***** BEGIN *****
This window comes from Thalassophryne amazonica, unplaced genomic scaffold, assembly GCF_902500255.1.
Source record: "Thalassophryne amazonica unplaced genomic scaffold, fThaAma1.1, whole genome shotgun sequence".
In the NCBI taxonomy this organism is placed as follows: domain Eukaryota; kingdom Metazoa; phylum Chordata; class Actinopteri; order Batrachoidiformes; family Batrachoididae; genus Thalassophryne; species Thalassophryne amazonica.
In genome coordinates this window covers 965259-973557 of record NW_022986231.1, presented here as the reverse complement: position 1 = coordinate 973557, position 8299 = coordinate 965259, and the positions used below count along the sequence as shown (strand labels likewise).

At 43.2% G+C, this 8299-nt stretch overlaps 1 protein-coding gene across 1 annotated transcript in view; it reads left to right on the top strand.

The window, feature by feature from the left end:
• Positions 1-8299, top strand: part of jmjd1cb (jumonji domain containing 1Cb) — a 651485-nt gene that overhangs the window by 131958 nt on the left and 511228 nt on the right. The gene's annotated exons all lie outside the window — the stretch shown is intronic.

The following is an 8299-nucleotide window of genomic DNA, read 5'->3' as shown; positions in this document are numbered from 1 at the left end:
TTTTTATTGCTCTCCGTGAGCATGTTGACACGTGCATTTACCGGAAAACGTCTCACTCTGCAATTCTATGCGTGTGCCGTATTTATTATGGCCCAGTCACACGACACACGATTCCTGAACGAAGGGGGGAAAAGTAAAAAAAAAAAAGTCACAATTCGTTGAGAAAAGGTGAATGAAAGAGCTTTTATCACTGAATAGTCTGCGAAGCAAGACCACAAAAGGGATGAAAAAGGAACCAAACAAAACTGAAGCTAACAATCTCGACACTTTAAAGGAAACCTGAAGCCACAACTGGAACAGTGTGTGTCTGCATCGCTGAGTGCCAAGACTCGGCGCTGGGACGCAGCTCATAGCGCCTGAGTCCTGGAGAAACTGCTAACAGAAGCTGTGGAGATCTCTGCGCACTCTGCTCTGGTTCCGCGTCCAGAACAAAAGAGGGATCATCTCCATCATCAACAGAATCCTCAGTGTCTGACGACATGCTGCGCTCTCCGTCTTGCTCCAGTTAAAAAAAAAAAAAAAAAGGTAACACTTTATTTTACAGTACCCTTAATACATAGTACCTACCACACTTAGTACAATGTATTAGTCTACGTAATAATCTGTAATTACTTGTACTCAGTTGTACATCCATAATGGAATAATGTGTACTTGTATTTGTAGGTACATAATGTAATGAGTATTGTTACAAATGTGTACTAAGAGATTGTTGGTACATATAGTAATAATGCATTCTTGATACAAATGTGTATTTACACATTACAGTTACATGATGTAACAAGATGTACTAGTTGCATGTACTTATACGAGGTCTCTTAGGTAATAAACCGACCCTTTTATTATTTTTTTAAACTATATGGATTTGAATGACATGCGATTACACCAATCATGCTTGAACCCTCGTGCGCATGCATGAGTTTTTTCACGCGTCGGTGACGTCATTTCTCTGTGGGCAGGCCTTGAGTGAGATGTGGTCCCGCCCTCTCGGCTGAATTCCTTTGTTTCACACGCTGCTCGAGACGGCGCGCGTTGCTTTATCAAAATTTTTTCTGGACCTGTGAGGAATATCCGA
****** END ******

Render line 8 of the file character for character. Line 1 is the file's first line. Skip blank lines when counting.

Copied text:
The following is an 8299-nucleotide window of genomic DNA, read 5'->3' as shown; positions in this document are numbered from 1 at the left end: